Publication

Editorial: Sweet nothings - the value of negative findings for scientific progress

Oldehinkel, A. J. T., Aug-2018, In : Journal of Child Psychology and Psychiatry. 59, 8, p. 829-830 2 p.

Research output: Contribution to journalEditorialAcademicpeer-review

APA

Oldehinkel, A. J. T. (2018). Editorial: Sweet nothings - the value of negative findings for scientific progress. Journal of Child Psychology and Psychiatry, 59(8), 829-830. https://doi.org/10.1111/jcpp.12952

Author

Oldehinkel, A. J. (Tineke). / Editorial : Sweet nothings - the value of negative findings for scientific progress. In: Journal of Child Psychology and Psychiatry. 2018 ; Vol. 59, No. 8. pp. 829-830.

Harvard

Oldehinkel, AJT 2018, 'Editorial: Sweet nothings - the value of negative findings for scientific progress', Journal of Child Psychology and Psychiatry, vol. 59, no. 8, pp. 829-830. https://doi.org/10.1111/jcpp.12952

Standard

Editorial : Sweet nothings - the value of negative findings for scientific progress. / Oldehinkel, A. J. (Tineke).

In: Journal of Child Psychology and Psychiatry, Vol. 59, No. 8, 08.2018, p. 829-830.

Research output: Contribution to journalEditorialAcademicpeer-review

Vancouver

Oldehinkel AJT. Editorial: Sweet nothings - the value of negative findings for scientific progress. Journal of Child Psychology and Psychiatry. 2018 Aug;59(8):829-830. https://doi.org/10.1111/jcpp.12952


BibTeX

@article{e86dffadbe954774ac15c3a7a346fd1b,
title = "Editorial: Sweet nothings - the value of negative findings for scientific progress",
abstract = "It is well-known that selective outcome reporting and publication distort the information that is made publicly available, and so undermine the reliability of what we consider evidence-based knowledge. Perhaps less known is that the risk of bias extends beyond the process of reporting and publishing results. Two further sources of bias are spin and selective citing. Spin relates to selective interpretation, meant to transform a basically negative conclusion into a more positively toned one; citation bias is the phenomenon that positive findings tend to be cited more than negative ones. The effects of these sources of imbalance accumulate, and the consequences can be huge. This issue of JCPP contains several articles with wholly or partly negative findings, which hopefully will be cited frequently. Publications regarding negative findings comprise an underrepresented and often undervalued minority, and therefore deserve all the support they can get.",
keywords = "Publication bias, Reporting bias, Citation bias, Spin, Negative findings",
author = "Oldehinkel, {A. J. (Tineke)}",
note = "{\circledC} 2018 Association for Child and Adolescent Mental Health.",
year = "2018",
month = "8",
doi = "10.1111/jcpp.12952",
language = "English",
volume = "59",
pages = "829--830",
journal = "Journal of Child Psychology and Psychiatry",
issn = "0021-9630",
publisher = "WILEY",
number = "8",

}

RIS

TY - JOUR

T1 - Editorial

T2 - Sweet nothings - the value of negative findings for scientific progress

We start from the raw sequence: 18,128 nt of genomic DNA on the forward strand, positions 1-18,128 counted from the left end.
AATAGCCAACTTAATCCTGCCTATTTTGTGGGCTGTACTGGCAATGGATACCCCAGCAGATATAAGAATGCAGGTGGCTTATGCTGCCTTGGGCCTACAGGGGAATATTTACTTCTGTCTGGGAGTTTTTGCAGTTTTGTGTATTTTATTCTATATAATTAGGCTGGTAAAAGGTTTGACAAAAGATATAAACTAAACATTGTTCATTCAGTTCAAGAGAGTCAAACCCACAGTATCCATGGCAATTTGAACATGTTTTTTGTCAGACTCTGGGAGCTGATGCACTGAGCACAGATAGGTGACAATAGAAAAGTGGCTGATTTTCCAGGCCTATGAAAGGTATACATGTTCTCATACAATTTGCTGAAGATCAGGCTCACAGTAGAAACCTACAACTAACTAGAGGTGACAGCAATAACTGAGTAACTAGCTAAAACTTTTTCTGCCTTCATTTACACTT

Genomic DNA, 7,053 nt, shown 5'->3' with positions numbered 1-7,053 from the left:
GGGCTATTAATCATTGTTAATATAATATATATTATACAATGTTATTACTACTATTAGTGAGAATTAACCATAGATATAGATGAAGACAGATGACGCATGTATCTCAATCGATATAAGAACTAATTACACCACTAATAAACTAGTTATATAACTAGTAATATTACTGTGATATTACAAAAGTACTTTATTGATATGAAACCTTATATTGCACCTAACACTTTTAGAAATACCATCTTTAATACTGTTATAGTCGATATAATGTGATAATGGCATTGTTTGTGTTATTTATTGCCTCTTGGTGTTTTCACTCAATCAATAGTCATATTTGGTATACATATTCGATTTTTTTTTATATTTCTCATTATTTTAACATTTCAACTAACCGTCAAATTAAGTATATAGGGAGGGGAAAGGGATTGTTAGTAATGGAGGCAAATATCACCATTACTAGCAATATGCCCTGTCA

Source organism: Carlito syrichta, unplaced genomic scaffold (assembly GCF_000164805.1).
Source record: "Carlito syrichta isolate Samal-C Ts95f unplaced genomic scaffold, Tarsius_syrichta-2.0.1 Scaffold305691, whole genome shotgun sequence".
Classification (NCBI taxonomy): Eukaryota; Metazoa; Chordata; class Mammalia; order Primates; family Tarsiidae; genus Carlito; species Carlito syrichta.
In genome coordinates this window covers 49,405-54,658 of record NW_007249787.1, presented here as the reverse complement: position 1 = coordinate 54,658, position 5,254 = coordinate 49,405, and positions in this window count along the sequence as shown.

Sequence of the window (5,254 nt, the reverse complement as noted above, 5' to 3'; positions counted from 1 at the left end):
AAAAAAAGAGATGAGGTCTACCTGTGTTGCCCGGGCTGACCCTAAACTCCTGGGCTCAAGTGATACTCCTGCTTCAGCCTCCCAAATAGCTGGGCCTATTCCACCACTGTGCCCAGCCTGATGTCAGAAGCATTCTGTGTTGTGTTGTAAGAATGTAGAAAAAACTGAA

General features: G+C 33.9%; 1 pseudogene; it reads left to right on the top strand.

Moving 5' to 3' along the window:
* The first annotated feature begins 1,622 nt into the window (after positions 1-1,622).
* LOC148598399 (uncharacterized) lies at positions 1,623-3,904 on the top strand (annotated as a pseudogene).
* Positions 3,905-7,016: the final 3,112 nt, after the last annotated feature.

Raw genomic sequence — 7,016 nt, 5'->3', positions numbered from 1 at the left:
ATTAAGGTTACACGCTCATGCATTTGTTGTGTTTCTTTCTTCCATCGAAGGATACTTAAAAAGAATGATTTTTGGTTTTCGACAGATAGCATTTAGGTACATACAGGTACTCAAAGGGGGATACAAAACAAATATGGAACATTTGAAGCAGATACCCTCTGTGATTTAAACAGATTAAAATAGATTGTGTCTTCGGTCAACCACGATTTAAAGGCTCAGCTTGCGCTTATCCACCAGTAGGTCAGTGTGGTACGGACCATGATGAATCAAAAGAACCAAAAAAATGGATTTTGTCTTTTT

AU - Oldehinkel, A. J. (Tineke)

N1 - © 2018 Association for Child and Adolescent Mental Health.

PY - 2018/8

Y1 - 2018/8

N2 - It is well-known that selective outcome reporting and publication distort the information that is made publicly available, and so undermine the reliability of what we consider evidence-based knowledge. Perhaps less known is that the risk of bias extends beyond the process of reporting and publishing results. Two further sources of bias are spin and selective citing. Spin relates to selective interpretation, meant to transform a basically negative conclusion into a more positively toned one; citation bias is the phenomenon that positive findings tend to be cited more than negative ones. The effects of these sources of imbalance accumulate, and the consequences can be huge. This issue of JCPP contains several articles with wholly or partly negative findings, which hopefully will be cited frequently. Publications regarding negative findings comprise an underrepresented and often undervalued minority, and therefore deserve all the support they can get.

AB - It is well-known that selective outcome reporting and publication distort the information that is made publicly available, and so undermine the reliability of what we consider evidence-based knowledge. Perhaps less known is that the risk of bias extends beyond the process of reporting and publishing results. Two further sources of bias are spin and selective citing. Spin relates to selective interpretation, meant to transform a basically negative conclusion into a more positively toned one; citation bias is the phenomenon that positive findings tend to be cited more than negative ones. The effects of these sources of imbalance accumulate, and the consequences can be huge. This issue of JCPP contains several articles with wholly or partly negative findings, which hopefully will be cited frequently. Publications regarding negative findings comprise an underrepresented and often undervalued minority, and therefore deserve all the support they can get.

KW - Publication bias

KW - Reporting bias

KW - Citation bias

KW - Spin

KW - Negative findings

U2 - 10.1111/jcpp.12952

DO - 10.1111/jcpp.12952

M3 - Editorial

VL - 59

SP - 829

EP - 830

JO - Journal of Child Psychology and Psychiatry

JF - Journal of Child Psychology and Psychiatry

SN - 0021-9630

IS - 8

ER -

ID: 62784377